It's time to stop suing traders (stop the Pirate Bay proceedings post-
haste) and recognize that the labels will be saved by the future, which is imminent.
I used to comb Limewire and Rapidshare, adding to my collection of often unlistened to MP3s. But I've just about given up. It's just not worth the time. Not when I've got Spotify.
Once again, everything the pundits said was going to be true is. You don't fight piracy via lawsuits, you just develop a more enticing business proposition. ISP fees? Charging for downloading? Who is going to bother to take the time to steal when you can listen to whatever you want, instantly?
The biggest mistake the major labels ever made was their refusal to license Napster. Suing the company was okay, after all, the trading company insisted its service did not infringe copyrights. Once the
court decreed that they did, the labels needed to license Napster.
Exact terms of the deal were irrelevant. Because Napster had a defined lifespan. Like a Nintendo Game Cube or a PlayStation 2. In tech world, there are product cycles. Presently, Apple is on the upswing in the notebook/laptop world. Will this maintain?
Maybe not if Windows 7 is as good as reviewers say it is. I'm skeptical, since the operating system is based on the same spaghetti code that was boiled so long ago. But will Apple continue to rule in the music world? Questionable!
Let me clarify. There's a good chance the iTunes Store could be toast, a veritable sideshow. Because soon, the majority of people will not own their music, they'll rent. And they'll be happy to do so. True cheapos will pay in advertising, those with more sense than time will pay. But nobody will bother paying by track to own in an evanescent format, they'll just want to stream.
Used to be I lost my connection. On a regular basis. That's a rare event these days. So, if all my music is dependent on my Internet connection, that's just about okay with me. And with Sonos, you get your music straight from the pipe, no computer is necessary. The songs go straight from your router to your speakers. Radio and Rhapsody stream this way.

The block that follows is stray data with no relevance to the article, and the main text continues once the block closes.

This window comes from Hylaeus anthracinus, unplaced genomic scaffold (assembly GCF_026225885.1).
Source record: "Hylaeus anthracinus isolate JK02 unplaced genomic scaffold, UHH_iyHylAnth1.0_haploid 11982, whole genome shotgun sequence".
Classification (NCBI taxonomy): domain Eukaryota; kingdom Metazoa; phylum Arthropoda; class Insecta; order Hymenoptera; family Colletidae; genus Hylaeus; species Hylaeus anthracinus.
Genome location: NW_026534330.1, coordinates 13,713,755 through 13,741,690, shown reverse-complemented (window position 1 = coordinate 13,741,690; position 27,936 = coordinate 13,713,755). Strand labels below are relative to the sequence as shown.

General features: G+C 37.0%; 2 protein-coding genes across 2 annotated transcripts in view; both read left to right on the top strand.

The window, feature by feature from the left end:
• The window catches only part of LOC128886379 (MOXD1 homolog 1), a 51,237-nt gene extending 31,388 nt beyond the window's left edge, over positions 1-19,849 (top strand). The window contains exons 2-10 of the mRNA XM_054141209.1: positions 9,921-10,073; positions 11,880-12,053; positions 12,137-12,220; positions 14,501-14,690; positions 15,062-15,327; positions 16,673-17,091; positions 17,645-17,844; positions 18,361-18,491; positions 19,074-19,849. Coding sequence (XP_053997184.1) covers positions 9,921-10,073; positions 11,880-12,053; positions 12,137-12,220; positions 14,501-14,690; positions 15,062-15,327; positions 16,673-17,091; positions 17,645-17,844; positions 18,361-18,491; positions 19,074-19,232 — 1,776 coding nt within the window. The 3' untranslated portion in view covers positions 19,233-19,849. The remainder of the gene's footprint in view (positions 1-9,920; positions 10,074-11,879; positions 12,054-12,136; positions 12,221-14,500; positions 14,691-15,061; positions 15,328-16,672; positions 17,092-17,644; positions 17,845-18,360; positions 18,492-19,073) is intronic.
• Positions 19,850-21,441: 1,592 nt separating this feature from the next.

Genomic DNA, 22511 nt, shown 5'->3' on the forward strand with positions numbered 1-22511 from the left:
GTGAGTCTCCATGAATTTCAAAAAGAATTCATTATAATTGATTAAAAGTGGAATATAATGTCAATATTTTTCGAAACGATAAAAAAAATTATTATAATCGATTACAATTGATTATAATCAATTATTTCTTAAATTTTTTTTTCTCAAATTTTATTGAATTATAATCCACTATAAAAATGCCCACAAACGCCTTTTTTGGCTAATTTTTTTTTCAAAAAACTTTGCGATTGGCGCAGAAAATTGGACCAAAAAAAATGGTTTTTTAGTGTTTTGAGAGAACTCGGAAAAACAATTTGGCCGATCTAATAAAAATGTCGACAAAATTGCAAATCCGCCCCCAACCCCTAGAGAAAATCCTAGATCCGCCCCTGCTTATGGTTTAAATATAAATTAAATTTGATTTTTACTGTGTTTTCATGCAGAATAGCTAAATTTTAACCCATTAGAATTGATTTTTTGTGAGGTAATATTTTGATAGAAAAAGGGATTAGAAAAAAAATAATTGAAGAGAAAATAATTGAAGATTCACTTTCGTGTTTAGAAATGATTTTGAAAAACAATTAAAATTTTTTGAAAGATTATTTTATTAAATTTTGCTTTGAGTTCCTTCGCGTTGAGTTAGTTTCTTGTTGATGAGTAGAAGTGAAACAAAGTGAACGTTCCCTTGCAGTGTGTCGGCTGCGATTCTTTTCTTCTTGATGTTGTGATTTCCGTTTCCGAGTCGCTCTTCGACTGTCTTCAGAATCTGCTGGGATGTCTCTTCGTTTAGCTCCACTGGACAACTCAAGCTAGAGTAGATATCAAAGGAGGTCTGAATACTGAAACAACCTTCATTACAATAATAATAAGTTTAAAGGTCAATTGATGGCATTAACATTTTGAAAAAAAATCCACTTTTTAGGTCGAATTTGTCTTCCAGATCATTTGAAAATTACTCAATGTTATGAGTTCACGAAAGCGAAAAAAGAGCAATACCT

But what truly made Sonos workable was the iPhone/iPod Touch interface. And what truly makes an ad-supported streaming service viable is the interface of Spotify. It's iTunes. Not on steroids, but just as clean and just about as easy to use.
They tell me you can stream everything on MySpace. But I can't find the tracks on MySpace. The company's roots, which are based in raping and pillaging for profit, have hindered the enterprise's development. There were MP3 players before the iPod, but the iPod got the interface right and killed not only all its predecessors, but all its successors. Furthermore, Spotify is a separate app, just like the iTunes Store. So you're not dependent on a slow-loading, sluggish Web browser. Functionality is excellent.
So what does all this mean?
Rather than worrying about growing margins at the iTunes Store, blow out all your product for bupkes. Are you aware of the Creedence Clearwater Revival story? Greatest hits package selling 75 copies a week moves 20,000 units when the price drops by half. Price does matter. To argue about raising prices at the iTunes Store is futile. I'd say lower them far below 69 cents a track. Because soon, you'll barely be able to sell them at all! Selling MP3s/AACs is like selling cassettes. The lifespan is limited. I'm giving you a heads-up! To fret about raising prices and lifting margins is akin to investing in Blockbuster, when what movie rental exists is controlled by Netflix, which delivers the DVD straight to your home or streams the movie to you via your computer. You don't want to try and drag people into the past, you want to be one step ahead of them, greeting them in the future!